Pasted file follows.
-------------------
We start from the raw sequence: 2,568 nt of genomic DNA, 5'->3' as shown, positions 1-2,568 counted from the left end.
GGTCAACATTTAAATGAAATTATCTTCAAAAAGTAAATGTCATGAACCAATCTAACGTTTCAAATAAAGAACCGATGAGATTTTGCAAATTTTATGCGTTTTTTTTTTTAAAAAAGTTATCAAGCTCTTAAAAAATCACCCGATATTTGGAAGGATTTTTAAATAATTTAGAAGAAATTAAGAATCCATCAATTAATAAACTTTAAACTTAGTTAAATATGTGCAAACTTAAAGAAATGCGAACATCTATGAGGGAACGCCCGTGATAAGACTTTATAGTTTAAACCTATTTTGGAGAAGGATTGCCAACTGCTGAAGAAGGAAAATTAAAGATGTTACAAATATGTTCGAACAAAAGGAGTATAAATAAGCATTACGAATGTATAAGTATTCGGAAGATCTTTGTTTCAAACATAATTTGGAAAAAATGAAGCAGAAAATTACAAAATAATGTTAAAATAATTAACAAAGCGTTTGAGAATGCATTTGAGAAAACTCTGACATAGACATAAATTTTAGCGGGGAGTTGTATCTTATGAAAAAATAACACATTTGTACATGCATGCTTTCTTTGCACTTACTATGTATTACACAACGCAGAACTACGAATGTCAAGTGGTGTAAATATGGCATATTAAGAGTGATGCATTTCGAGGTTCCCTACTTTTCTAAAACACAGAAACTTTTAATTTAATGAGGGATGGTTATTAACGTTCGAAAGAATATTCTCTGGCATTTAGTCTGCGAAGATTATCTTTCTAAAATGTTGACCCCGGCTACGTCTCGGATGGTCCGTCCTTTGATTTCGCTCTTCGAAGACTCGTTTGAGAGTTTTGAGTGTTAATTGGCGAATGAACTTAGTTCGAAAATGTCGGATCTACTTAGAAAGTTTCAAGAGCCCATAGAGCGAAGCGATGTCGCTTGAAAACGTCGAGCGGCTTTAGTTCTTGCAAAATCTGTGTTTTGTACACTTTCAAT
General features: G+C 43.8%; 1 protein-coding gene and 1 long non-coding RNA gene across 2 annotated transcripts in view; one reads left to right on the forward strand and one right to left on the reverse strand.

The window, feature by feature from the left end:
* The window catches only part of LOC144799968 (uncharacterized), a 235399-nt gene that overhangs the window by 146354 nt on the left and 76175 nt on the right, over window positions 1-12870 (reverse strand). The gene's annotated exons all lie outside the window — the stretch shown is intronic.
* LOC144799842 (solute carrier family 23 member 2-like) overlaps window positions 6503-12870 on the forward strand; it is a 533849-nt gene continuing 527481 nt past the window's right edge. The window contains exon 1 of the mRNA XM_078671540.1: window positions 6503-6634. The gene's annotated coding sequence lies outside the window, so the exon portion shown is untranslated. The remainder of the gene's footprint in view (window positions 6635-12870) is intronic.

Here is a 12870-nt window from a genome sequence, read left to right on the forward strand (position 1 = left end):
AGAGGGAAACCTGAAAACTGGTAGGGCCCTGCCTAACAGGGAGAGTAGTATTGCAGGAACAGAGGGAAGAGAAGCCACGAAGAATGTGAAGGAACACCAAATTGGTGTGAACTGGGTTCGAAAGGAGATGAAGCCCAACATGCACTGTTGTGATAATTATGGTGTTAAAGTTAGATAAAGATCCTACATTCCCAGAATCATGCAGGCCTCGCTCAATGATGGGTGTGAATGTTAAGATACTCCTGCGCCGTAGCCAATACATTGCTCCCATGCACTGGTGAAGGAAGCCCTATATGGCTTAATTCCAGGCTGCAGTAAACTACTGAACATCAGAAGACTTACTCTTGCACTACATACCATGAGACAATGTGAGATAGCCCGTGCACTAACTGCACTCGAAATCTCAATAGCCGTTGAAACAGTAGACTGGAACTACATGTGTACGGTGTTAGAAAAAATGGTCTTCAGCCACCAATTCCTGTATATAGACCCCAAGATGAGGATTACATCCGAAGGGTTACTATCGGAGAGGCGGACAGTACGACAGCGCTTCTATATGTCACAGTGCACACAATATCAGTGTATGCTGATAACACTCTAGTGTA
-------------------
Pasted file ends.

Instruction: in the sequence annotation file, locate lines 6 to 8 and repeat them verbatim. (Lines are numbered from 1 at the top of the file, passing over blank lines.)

* LOC144799842 (solute carrier family 23 member 2-like) overlaps window positions 6503-12870 on the forward strand; it is a 533849-nt gene continuing 527481 nt past the window's right edge. The window contains exon 1 of the mRNA XM_078671540.1: window positions 6503-6634. The gene's annotated coding sequence lies outside the window, so the exon portion shown is untranslated. The remainder of the gene's footprint in view (window positions 6635-12870) is intronic.

Here is a 12870-nt window from a genome sequence, read left to right on the forward strand (position 1 = left end):
AGAGGGAAACCTGAAAACTGGTAGGGCCCTGCCTAACAGGGAGAGTAGTATTGCAGGAACAGAGGGAAGAGAAGCCACGAAGAATGTGAAGGAACACCAAATTGGTGTGAACTGGGTTCGAAAGGAGATGAAGCCCAACATGCACTGTTGTGATAATTATGGTGTTAAAGTTAGATAAAGATCCTACATTCCCAGAATCATGCAGGCCTCGCTCAATGATGGGTGTGAATGTTAAGATACTCCTGCGCCGTAGCCAATACATTGCTCCCATGCACTGGTGAAGGAAGCCCTATATGGCTTAATTCCAGGCTGCAGTAAACTACTGAACATCAGAAGACTTACTCTTGCACTACATACCATGAGACAATGTGAGATAGCCCGTGCACTAACTGCACTCGAAATCTCAATAGCCGTTGAAACAGTAGACTGGAACTACATGTGTACGGTGTTAGAAAAAATGGTCTTCAGCCACCAATTCCTGTATATAGACCCCAAGATGAGGATTACATCCGAAGGGTTACTATCGGAGAGGCGGACAGTACGACAGCGCTTCTATATGTCACAGTGCACACAATATCAGTGTATGCTGATAACACTCTAGTGTA